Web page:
Center for Biological Diversity

Protecting endangered species and wild places through
science, policy, education, and environmental law.


For immediate release: April 11, 2006

Ileene Anderson, Center for Biological Diversity, 323-654-5943
Jim Edmondson, California Trout, 818-865-2888
David Goodward, San Bernardino Valley Audubon Society, 909-783-2417

Battle joined to protect precious San Bernardino Mountains stream
Conservationists challenge Southern California Edison and federal agencies’ failure to protect Mill Creek from destructive hydroelectric diversion

San Bernardino, Calif. – Three conservation groups have filed an opening brief today in an important lawsuit against the Federal Energy Regulatory Commission (FERC) and U.S. Forest Service over the agencies’ failure to protect Mill Creek and dependent wildlife from destructive water diversions to generate hydroelectric power. The brief was filed in the Federal Ninth Circuit Court of Appeals by the San Bernardino Valley Audubon Society and California Trout, and represented by the Center for Biological Diversity and Natural Heritage Institute.

In a separate related action, Audubon, CalTrout, and the Center also notified Southern California Edison of their intent to sue the company over its failure to secure required state and federal permits for streambed bulldozing for the diversions and for repeated dumping of sand and silt into the creek.

The conservation groups’ lawsuit alleges that FERC violated the Federal Power Act and federal Endangered Species Act in July 2003 when it renewed a 30-year license allowing the continued diversion of all water from nearby Mill Creek for Southern California Edison’s Mill Creek No. 3 Hydroelectric facility near Forest Falls in the southern San Bernardino Mountains. The groups also ask the Ninth Circuit to order FERC to reopen the re-licensing decision due to subsequent identification of critical recovery habitat for the southwestern willow flycatcher along Mill Creek.

The groups’ separate notice of intent to sue Southern California Edison alleges that the company violated the federal Clean Water Act and California Fish and Game code when it failed to obtain required permits to repeatedly bulldoze Mill Creek for the hydroelectric water diversions and to dispose sand and silt into Mill Creek and nearby University Creek.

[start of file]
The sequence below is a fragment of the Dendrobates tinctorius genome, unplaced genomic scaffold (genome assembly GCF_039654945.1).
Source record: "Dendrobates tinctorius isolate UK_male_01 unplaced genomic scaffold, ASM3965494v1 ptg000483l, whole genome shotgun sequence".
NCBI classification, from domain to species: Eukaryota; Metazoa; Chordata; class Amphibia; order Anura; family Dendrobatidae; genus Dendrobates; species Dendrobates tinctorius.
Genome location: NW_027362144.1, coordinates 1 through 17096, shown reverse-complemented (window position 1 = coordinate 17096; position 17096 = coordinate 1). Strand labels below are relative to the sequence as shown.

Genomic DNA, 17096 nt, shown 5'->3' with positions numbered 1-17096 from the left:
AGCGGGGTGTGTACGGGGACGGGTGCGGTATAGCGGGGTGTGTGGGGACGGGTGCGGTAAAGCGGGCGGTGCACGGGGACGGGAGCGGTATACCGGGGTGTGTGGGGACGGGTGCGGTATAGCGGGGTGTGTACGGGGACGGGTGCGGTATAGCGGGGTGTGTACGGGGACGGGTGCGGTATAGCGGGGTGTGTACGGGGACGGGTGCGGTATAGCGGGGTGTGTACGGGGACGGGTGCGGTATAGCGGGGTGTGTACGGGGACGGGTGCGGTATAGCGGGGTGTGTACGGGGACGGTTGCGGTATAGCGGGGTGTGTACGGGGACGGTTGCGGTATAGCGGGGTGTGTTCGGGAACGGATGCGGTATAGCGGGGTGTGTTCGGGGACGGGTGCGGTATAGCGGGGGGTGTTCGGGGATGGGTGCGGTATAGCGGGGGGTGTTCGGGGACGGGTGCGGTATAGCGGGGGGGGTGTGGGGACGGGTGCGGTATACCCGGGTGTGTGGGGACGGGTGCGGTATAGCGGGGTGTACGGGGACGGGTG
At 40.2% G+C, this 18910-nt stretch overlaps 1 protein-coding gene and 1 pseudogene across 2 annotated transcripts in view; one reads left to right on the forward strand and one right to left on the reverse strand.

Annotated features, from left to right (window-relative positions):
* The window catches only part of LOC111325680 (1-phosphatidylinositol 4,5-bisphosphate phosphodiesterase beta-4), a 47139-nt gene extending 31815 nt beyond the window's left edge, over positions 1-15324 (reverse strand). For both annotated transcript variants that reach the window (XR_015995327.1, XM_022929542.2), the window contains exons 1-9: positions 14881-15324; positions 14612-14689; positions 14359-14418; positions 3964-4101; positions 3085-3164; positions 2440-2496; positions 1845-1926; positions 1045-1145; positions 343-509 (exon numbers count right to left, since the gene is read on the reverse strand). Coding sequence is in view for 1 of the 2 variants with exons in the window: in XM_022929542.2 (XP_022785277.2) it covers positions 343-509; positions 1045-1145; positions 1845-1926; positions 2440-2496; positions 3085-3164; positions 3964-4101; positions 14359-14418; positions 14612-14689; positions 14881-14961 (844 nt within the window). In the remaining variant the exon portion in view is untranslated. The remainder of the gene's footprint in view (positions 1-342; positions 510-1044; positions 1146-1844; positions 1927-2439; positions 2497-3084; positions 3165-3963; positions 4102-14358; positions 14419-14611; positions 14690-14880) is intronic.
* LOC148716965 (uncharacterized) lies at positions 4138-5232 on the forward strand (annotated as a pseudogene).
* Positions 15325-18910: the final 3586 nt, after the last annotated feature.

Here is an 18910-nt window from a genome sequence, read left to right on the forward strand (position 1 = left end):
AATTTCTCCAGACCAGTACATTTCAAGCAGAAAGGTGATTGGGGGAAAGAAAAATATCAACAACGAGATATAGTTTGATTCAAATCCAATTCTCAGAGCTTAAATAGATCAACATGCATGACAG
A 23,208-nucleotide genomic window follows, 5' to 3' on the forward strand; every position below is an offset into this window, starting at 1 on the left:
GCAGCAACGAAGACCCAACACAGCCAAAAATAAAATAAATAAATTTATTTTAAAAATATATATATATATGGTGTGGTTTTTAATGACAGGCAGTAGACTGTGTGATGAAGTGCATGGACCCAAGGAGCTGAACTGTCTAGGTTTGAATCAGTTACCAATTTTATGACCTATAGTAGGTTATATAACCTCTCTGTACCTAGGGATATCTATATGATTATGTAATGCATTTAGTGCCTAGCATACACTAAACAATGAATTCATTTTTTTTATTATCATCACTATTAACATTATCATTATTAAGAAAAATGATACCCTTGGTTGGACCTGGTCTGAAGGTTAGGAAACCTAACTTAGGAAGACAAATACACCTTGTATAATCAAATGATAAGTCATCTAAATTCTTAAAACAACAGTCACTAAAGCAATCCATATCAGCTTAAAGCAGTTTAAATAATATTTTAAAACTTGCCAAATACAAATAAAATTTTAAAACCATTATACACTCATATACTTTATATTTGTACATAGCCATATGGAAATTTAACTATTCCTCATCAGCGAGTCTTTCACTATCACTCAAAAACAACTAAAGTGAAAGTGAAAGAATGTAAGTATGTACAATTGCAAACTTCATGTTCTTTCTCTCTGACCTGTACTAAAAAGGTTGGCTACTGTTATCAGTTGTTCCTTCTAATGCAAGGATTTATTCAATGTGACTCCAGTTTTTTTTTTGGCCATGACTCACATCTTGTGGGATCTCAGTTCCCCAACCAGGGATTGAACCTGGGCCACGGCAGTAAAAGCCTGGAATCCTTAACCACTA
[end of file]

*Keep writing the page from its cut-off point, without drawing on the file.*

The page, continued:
“Our legal actions are a last resort after years of seeking a compromise to leave some water, any water, for streamside forests and wildlife on Mill Creek,” said Ileene Anderson, a staff ecologist for the Center for Biological Diversity. “But FERC and Southern California Edison refused to budge even after state and federal wildlife agencies and conservation groups requested that water be left for wildlife.”

"For decades FERC has destroyed Mill Creek due to the lack of in-stream flow below the Southern California Edison diversion,” said Jim Edmondson, Southern California Manager for California Trout. “This neglect has caused a once-vibrant trout stream to become a bone-dry wash devoid of life."

"FERC was wrong when they said a release of all the water would be the only way the creek would once again support fish, birds and other wildlife," said Dave Goodward of San Bernardino Valley Audubon. "We contend that even a partial release of water would create enough streamside habitat to allow the wildlife to come back. Let's get Mill Creek flourishing again, not only for the wildlife, but for all the people down in the lowlands who would enjoy the cool water."

“Mill Creek is one of the few remaining undeveloped streams in the Santa Ana River watershed,” added Anderson. “Despite its relatively small size, Mill Creek provides very large wildlife values with its aquatic and streamside forest habitat, and its rainbow trout, frogs and flycatchers. “Development, water extractions and pollution have already ruined most major southern California rivers. Why can’t they give this little stream and its wildlife a break?


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